No matter how good a company appears on paper or its market opportunity, consistent missteps from management are a red flag for investors. Unfortunately, that's exactly what many investors are encountering with PayPal (PYPL 0.92%).

PayPal has had its fair share of hiccups over the past two years. First, it was rumored to be buying Pinterest. Then, it scrapped aggressive growth projections just one quarter after they were released. And recently, it committed perhaps its biggest blunder yet -- the $2,500 misinformation fine.

Even unintended actions have consequences

On Oct. 8, PayPal released an update to its user agreement that included a clause allowing PayPal to fine its users $2,500 for using the service to spread "misinformation." However, PayPal quickly retracted the update and said the misinformation clause had been included in error.

Regardless of whether the policy was published in error or dumped because of the public blowback, the damage is already done. According to Google Trends, the phrase "delete PayPal" is about 10 times more popular in searches now than it has been over the past five years. Additionally, many members of the so-called "PayPal mafia" -- founders and early employees of the fintech who have since gone on to found numerous other companies -- have spoken out against the policy.

For example, one-time company President David Marcus tweeted in part: "PayPal's new AUP goes against everything I believe in." Elon Musk (another PayPal mafia member) replied in agreement with Marcus.

It remains to be seen how this stunt impacts the business, but PayPal was already on a downward slide before this story broke.

Investors will have to wait to see what the damage is

Regardless of whether or not management ever actually intended to enact this policy, it has now been definitively dropped. However, since news of it broke on Oct. 8, PayPal stock is down about 6% versus the broad market's 1% rise. From a bigger picture perspective, though, the stock is now down more than 70% from its all-time high.

A 6% drop is significant, but it also indicates investors don't view this event as a thesis-buster. Management will likely face questions about it during PayPal's upcoming third-quarter earnings call on Nov. 3. But until its next report arrives, investors can only evaluate the company based on the most recent data they have -- its second-quarter results.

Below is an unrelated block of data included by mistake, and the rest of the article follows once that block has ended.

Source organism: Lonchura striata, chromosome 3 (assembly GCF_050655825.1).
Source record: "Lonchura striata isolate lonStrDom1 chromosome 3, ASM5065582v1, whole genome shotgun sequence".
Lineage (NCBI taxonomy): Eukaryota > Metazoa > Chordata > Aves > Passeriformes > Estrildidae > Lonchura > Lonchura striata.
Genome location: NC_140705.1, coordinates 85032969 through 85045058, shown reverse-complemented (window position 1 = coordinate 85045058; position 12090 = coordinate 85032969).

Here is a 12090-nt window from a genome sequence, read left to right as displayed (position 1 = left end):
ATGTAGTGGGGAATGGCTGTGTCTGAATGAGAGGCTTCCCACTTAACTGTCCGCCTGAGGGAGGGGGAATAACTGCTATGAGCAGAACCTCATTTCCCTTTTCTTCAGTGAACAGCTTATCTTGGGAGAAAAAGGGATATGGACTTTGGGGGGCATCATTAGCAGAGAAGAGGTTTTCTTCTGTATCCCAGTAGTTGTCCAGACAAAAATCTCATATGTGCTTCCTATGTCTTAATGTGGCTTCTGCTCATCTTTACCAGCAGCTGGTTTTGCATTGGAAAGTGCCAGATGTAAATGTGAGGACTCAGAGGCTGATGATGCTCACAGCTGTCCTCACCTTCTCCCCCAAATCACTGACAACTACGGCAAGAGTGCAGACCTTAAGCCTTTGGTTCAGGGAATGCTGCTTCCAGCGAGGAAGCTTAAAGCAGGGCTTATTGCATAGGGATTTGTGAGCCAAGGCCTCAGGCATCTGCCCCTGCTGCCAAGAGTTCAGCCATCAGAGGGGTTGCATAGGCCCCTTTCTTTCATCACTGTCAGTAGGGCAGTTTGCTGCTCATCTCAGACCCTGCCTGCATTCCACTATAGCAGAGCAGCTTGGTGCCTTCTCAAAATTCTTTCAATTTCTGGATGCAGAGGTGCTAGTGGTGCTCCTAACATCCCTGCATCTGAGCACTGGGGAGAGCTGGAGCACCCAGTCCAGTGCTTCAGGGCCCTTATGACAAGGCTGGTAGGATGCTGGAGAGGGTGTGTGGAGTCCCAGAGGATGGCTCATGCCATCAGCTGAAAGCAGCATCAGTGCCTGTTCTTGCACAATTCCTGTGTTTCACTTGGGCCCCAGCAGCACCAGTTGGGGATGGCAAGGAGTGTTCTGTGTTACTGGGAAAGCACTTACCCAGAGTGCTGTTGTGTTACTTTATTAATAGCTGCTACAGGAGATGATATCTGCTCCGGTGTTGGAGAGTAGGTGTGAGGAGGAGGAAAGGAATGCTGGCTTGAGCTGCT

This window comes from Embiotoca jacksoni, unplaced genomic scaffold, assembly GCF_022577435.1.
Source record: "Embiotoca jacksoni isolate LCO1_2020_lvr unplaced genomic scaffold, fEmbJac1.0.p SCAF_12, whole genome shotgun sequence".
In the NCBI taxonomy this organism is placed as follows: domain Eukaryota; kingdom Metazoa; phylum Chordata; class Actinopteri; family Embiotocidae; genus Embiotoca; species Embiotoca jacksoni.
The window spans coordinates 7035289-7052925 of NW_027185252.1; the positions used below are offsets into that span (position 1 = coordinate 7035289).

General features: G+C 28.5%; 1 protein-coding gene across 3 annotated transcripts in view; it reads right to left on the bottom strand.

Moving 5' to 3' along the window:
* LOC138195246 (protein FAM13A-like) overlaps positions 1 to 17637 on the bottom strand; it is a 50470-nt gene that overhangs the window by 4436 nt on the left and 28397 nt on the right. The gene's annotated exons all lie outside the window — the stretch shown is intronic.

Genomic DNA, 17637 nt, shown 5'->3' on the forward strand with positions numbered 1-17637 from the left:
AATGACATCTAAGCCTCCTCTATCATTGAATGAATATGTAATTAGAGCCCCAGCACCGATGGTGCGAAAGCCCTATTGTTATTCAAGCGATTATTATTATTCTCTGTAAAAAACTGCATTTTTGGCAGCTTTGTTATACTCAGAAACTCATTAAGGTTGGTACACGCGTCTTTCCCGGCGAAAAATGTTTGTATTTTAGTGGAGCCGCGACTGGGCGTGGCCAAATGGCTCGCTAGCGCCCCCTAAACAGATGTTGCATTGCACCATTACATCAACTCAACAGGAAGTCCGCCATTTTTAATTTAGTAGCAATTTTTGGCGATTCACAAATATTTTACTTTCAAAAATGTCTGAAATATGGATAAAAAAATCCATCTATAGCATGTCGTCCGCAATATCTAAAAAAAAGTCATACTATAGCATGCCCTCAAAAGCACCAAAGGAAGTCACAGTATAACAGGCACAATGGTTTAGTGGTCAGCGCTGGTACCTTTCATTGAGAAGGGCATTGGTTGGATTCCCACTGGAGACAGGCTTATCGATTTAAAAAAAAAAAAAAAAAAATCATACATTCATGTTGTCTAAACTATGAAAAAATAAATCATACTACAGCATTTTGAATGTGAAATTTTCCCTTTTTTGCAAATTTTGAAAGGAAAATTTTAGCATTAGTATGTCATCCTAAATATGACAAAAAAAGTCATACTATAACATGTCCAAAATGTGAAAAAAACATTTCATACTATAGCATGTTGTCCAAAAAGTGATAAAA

In that quarter, PayPal's active accounts rose 6% year over year to about 429 million. However, because the third quarter ended Sept. 30 -- before the user agreement furor erupted -- investors won't actually get a clear picture of its impact (if any) until the year-end results come out.

While PayPal grew its revenue 9% year over year in the second quarter, its adjusted earnings per share decreased 19% to $0.93, but free cash flow still rose 22%. To improve its bottom line, PayPal announced cost-cutting initiatives that management expects will save the company around $900 million in 2022 and $1.3 billion in 2023. These plans contributed to management raising its full-year outlook. As for valuation, PayPal currently trades at 19 times free cash flow -- not expensive but not cheap either.

The "misinformation" fine has spooked some investors and users (as it should have), but until we know what actual effect it has had on the business, I won't be buying PayPal stock. Even then, the incident is making me rethink my PayPal position. It's not about the intentions or thoughts behind the user agreement blunder. It's more about a company that can't seem to get out of its own way.

Depending on how these next few quarters shape up, I may sell my shares -- even at a loss. There are many fantastic businesses out there, and I'm not going to waste my time owning shares of one that isn't executing well.